Cultural appropriation: a debatable topic

Cultural appropriation: a debatable topic.

Have you ever heard about cultural appropriation? Are people confusing it with cultural assimilation? And also, has cultural appropriation necessarily a negative connotation? Maybe, we can explore some interesting things about this complex idea. 

According to Oxford dictionary, cultural appropriation is ‘’the unacknowledged or inappropriate adoption of the customs, practices, ideas, etc. of one people or society by members of another and typically more dominant people or society’’

As we can see, the definition is very general and there are some things that can lead us to confusion. For instance, to know which practice can be considered as culturally appropriate or not?. In history, it has been some cultures, which have been (and still) very oppressed by other cultures. Across the fashion and the music industry, many top designers and singers have faced accusations of cultural appropriation.

 

Regarding the music industry: in 2013, the American singer Katy Parry did her performance in American Music Awards setting it in Japanese context as she dressed as a geisha. At that time, many people objected to her costume and makeup as well as the bowing and shuffling in the choreography, giving a wrong image about Asian people.

 

In 2015, Coldplay released the famous ‘’Hymn for the Weekend’’ with Beyoncé. The music video was recorded in Mumbai (India) and it shows Hindu temples, Indian people, Indian civilization, meditation being done, festivals and other Indian’s cultural aspects. The music video overall has a variety of positive Indian culture shown but what made this music video debatable was the fact that Beyoncé is using the Indian clothes as accessories even though she is not an Indian herself.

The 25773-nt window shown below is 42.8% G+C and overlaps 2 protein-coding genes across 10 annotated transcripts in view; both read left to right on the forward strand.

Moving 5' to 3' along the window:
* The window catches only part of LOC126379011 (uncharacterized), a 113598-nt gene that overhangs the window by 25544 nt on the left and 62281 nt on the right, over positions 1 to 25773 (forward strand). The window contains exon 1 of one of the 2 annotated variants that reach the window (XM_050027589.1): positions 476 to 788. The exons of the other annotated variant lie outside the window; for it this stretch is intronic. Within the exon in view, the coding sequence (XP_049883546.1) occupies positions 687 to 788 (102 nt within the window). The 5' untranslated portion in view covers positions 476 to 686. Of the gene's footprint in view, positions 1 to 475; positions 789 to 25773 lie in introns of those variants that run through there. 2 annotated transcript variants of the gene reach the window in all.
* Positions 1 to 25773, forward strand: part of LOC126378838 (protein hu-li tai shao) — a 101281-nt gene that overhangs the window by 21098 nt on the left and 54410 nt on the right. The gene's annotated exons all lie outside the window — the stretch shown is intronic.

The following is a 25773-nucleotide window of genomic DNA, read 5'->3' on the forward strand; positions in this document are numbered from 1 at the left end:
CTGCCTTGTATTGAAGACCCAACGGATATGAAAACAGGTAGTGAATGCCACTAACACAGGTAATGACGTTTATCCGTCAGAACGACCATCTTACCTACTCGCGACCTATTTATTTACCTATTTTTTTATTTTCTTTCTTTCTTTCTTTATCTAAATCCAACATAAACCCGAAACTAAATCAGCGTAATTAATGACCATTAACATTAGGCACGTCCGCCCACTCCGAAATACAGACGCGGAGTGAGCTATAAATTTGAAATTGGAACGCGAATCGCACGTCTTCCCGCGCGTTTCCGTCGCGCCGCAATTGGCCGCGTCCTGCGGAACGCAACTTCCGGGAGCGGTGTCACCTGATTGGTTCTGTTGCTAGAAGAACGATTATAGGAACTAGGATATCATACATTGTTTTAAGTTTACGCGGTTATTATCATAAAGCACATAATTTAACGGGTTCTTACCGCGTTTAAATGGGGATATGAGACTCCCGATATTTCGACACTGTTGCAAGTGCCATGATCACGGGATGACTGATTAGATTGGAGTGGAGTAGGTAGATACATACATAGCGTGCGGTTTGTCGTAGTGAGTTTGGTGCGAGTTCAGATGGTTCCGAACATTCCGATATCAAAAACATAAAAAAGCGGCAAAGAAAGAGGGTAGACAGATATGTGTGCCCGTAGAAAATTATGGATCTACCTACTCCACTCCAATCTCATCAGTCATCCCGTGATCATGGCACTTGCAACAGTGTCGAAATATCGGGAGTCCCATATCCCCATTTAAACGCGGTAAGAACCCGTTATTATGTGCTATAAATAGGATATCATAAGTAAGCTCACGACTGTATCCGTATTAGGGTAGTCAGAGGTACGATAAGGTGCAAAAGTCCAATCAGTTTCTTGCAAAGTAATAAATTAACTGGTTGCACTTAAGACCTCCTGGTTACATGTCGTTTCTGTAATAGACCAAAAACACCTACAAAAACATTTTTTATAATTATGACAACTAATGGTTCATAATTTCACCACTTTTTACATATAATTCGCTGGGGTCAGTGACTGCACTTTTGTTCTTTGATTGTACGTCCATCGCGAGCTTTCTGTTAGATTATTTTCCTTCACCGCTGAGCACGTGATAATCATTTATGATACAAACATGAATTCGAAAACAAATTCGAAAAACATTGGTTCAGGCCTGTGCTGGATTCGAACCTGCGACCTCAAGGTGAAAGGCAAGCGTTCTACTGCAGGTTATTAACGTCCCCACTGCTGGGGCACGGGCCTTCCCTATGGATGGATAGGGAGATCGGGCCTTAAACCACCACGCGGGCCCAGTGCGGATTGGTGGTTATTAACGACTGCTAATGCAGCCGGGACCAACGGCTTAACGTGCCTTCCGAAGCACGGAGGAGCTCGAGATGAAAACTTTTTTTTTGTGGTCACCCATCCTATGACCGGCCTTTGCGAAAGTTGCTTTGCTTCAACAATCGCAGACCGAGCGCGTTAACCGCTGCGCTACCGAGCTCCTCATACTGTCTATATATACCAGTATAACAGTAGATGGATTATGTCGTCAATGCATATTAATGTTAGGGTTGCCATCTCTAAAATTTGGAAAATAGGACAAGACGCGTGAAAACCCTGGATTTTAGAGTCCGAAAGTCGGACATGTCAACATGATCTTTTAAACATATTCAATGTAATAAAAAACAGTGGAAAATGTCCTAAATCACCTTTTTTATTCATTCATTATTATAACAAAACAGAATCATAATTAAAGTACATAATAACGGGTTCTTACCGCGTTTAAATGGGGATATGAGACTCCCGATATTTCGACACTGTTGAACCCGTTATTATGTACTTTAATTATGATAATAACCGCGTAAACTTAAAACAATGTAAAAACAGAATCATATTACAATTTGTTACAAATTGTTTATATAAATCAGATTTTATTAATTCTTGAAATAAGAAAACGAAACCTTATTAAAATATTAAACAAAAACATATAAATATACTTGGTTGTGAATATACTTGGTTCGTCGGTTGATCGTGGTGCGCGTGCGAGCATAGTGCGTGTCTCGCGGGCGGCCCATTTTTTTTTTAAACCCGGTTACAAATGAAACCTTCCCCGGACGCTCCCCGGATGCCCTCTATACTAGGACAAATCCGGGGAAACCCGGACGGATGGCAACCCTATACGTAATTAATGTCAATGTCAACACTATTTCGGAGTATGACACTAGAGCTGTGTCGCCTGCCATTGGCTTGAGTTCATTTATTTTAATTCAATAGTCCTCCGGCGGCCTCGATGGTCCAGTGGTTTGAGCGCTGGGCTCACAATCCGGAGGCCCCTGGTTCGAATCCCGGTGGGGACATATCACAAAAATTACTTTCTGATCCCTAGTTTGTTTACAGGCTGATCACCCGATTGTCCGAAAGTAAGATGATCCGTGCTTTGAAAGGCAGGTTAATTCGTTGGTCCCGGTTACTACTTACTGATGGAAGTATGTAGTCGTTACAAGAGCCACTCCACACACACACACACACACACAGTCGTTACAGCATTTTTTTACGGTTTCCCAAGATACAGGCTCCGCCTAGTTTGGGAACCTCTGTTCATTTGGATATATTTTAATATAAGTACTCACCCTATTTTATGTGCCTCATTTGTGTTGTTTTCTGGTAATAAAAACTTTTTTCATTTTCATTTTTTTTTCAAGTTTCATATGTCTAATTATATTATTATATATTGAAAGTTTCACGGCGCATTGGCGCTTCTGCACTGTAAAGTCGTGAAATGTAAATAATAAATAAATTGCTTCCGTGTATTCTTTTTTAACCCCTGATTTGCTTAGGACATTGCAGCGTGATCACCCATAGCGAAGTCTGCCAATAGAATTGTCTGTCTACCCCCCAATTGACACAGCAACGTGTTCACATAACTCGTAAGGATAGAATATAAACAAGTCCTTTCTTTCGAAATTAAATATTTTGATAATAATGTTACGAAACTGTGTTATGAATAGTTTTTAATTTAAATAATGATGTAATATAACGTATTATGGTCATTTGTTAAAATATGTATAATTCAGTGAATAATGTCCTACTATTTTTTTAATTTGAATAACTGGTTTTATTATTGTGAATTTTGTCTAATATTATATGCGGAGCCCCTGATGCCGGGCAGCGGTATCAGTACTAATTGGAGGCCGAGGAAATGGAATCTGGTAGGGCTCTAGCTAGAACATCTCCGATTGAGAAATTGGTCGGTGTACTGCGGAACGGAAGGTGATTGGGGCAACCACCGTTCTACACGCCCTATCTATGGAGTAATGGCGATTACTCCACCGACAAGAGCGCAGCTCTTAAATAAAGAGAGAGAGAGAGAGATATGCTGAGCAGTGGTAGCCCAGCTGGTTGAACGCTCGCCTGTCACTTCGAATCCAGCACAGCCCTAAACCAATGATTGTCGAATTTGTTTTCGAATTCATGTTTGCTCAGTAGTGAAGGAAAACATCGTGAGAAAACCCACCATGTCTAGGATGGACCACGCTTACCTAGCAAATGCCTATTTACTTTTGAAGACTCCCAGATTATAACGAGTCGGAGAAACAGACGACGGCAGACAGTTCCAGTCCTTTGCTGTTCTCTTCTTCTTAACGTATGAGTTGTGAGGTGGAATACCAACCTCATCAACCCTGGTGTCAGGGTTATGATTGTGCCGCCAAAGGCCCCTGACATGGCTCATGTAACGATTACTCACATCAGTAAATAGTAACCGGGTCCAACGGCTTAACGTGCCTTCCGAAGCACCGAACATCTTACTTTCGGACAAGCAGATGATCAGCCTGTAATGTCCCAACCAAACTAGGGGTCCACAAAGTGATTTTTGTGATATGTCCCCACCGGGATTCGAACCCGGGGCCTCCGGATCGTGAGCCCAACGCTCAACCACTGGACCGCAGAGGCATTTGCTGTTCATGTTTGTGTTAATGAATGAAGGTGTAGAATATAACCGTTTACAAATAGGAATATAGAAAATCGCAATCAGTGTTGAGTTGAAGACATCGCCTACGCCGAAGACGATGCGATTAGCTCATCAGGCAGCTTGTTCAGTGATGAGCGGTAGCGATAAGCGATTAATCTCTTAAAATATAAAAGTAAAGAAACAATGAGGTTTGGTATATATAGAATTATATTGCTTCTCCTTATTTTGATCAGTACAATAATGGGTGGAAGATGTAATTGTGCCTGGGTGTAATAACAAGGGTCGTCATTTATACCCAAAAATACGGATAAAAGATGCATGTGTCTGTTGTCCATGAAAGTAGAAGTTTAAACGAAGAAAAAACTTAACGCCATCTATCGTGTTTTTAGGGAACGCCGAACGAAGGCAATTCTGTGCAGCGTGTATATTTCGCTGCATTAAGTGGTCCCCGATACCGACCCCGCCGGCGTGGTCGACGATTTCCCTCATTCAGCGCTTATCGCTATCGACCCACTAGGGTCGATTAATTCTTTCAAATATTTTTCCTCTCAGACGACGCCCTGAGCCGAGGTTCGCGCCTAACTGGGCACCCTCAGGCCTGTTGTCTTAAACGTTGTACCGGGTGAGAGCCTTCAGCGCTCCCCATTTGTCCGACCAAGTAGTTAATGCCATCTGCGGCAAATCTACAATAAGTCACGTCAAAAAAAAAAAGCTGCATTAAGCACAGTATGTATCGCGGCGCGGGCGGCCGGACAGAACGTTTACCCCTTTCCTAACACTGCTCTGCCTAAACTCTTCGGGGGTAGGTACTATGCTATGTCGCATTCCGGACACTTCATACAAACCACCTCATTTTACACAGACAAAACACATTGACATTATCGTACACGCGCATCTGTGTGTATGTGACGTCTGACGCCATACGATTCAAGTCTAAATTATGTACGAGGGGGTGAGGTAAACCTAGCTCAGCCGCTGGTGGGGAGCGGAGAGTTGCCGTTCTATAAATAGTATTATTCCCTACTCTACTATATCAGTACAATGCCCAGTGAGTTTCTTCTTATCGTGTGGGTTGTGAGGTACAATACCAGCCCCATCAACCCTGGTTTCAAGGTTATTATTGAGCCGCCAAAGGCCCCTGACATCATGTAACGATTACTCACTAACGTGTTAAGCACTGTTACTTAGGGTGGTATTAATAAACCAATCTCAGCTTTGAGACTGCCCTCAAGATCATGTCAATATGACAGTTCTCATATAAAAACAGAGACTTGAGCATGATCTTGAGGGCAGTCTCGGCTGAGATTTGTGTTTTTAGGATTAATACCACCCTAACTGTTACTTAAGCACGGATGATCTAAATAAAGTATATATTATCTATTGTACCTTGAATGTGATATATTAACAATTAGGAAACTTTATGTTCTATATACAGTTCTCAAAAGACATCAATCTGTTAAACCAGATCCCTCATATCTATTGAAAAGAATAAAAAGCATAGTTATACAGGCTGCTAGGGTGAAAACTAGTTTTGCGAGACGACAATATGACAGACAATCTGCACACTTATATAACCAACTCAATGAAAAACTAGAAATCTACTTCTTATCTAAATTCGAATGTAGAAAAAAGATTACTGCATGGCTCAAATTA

Regarding fashion: the New York Fashion Week Show is one of the most important events for the industry. In 2017, the American fashion designer, Marc Jacobs, put white top models in colorful wool dreadlocks during his show. So, both, he and the models were criticized by black cultural appropriation.

Figure 1: The top models Gigi Hadid and Kendall Jenner in New York Fashion Week show 2017. 

 

Moreover, in 2015, the French designer Isabel Marant was accused of plagiarising the traditional costume of the Mexican ‘’Santa María Tlahuitoltepec’’ community. The indigenous community, appealed to Isabel Marant, the Mexican State, and to the private and public sectors to “recognize the identity of the blouse and its collective patrimony of the community, according to the indigenous interpretation of the property, that does not allow the concept of the author’’. The Tlahuitoltepec invite the designer to “get to know the artisans and appreciate how the blouse is shared on a daily basis so that it makes the explicit recognition of the original design“.

Figure 2: Comparison between the indigenous blouse and Marant’s one.